When patients present in a dental setting without prior knowledge of any gastroesophageal reflux, a dentist plays an integral part in working with the patient and physician to move forward with diagnosis and treatment. Dentists can provide referrals to primary care physicians or specialists which include examination findings and intraoral photography to express the concerns observed. A referral might also include a request for a comprehensive in lab sleep test as GERD and sleep related breathing disorders are highly correlated disease processes.6 A dentist should be prepared to encounter potential challenges when communicating with physicians regarding an oro-systemic connection but must persist for the benefit of the patient.7 A patient should consider both oral and systemic treatment of erosion in order to achieve ideal outcomes dentally. Even the best dentist will have premature failure of restorative work when completed in compromised environments such as high acidity. A patient should understand this risk prior to moving forward with dental treatment to prevent unmet expectations of future dental restorative success.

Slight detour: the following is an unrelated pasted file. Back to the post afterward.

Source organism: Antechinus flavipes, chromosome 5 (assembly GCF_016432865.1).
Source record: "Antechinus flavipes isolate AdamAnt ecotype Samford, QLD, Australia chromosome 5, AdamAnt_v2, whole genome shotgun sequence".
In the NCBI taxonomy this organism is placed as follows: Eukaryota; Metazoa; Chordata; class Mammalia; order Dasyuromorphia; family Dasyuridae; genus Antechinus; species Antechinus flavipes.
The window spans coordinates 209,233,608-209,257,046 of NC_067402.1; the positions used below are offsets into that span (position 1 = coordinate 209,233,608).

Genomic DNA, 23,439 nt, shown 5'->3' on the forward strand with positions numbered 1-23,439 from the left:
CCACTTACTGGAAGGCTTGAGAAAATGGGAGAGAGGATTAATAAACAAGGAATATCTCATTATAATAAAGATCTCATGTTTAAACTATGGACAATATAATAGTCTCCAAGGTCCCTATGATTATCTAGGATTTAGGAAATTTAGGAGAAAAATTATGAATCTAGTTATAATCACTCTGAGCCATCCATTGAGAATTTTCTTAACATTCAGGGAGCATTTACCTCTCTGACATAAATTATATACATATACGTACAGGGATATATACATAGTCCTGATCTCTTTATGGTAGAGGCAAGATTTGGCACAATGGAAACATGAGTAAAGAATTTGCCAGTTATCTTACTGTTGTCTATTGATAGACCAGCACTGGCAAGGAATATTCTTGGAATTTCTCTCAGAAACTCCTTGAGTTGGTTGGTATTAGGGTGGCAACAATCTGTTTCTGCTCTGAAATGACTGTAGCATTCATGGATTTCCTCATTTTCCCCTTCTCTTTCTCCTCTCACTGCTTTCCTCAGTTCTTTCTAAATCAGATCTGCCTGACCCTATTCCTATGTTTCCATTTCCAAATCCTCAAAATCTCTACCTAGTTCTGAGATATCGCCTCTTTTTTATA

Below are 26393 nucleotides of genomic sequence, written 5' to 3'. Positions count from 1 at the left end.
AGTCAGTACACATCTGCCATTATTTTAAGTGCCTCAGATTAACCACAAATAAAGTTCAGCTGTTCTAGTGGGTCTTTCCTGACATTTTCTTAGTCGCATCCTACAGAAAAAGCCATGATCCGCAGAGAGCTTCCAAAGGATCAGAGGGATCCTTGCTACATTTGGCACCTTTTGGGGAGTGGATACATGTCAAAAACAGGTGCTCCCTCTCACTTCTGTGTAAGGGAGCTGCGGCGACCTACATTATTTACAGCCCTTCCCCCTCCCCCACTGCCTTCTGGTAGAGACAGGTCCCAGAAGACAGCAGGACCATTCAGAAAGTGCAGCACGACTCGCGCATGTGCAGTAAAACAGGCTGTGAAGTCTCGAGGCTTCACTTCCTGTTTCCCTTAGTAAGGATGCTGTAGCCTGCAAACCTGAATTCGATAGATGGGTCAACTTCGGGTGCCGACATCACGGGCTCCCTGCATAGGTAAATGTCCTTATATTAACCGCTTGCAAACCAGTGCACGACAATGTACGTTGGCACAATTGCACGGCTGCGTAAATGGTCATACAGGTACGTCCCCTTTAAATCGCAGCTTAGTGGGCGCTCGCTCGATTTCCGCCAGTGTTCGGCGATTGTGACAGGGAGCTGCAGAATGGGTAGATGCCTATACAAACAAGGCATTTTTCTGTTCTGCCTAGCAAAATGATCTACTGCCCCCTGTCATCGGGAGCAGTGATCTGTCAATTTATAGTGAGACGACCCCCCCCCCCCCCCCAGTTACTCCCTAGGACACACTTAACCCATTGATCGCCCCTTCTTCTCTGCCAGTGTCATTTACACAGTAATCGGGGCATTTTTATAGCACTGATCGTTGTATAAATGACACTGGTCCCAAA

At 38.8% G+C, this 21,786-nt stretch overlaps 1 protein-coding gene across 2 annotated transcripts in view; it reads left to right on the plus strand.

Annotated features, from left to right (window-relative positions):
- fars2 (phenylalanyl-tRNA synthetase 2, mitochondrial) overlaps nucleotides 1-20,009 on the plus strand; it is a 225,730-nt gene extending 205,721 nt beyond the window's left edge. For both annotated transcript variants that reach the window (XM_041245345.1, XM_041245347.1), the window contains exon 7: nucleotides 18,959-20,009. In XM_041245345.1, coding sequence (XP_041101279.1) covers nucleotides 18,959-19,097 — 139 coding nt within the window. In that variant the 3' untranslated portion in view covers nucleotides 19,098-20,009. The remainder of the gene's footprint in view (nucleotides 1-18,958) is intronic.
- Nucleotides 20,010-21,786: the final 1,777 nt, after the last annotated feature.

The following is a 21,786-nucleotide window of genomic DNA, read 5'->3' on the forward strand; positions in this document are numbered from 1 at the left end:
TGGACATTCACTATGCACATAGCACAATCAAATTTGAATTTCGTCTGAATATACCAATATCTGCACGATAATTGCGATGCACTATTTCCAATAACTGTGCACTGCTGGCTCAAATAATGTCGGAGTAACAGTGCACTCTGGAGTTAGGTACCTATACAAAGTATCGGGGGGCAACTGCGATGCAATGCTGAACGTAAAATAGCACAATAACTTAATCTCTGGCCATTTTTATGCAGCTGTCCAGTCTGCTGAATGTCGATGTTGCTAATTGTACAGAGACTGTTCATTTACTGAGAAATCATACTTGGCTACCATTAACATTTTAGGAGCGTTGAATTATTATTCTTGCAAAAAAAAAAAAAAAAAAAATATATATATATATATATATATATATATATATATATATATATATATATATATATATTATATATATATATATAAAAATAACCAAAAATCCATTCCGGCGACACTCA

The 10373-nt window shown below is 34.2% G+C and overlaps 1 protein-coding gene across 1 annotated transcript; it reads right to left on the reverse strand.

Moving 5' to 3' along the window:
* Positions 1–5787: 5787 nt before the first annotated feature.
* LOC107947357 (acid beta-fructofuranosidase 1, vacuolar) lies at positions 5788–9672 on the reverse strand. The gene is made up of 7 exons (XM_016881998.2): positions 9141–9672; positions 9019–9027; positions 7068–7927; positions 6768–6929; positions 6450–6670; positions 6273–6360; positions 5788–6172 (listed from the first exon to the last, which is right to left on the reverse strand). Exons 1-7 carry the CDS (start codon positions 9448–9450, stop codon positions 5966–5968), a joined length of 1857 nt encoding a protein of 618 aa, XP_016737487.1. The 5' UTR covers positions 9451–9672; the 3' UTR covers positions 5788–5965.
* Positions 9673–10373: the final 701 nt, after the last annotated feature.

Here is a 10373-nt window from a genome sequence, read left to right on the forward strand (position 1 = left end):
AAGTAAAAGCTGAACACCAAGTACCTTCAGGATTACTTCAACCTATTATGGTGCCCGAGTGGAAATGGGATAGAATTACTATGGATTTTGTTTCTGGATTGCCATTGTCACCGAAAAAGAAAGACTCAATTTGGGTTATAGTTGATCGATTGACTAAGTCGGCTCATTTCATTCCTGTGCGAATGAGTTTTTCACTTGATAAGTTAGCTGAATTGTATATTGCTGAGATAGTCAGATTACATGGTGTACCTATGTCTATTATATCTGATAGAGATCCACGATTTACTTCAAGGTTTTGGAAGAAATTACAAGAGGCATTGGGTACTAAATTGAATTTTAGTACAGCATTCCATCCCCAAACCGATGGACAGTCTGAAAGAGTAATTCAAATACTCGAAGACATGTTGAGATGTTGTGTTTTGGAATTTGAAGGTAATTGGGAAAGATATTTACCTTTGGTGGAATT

A patient at the author's practice had been concerned for years with how much shorter her teeth appeared than when she was younger. The woman had presented at age 57 with a history of acid reflux and bulimia, although the latter had been under control for some time. The patient was currently under the care of a physician for the management of gastroesophageal reflux but still reported occasional symptoms despite treatment. She wanted a "quick fix" to her chief complaint of shorter anterior teeth. She thought her length could be restored by simply adding bonding to the edges of her teeth, and believed that the reflux had affected only the incisal edges. This type of thinking is not surprising, as patients often do not notice the subtle changes that occur over time, like dentoalveolar extrusion, buccal collapse, and premature contacts. Patients often can only appreciate that something looks different and is unattractive to them, and in their mind the solution should be relatively quick and easy. To the patient, the changes seem to happen relatively quickly, while clinicians know these types of structural changes occur often over years to decades. With the advent of social media, direct-to-consumer treatment options, and instant makeovers on television, patients often do not understand the complexity or length of time involved in complex treatment plans. Additionally, clinicians often gloss over the "gory" side of dentistry to provide comfort to patients and to ensure they seek treatment. Dentists' successful ability to undersell their services means many patients will not fully comprehend the journey required for full rehabilitation. This author's patient was no exception to that challenge.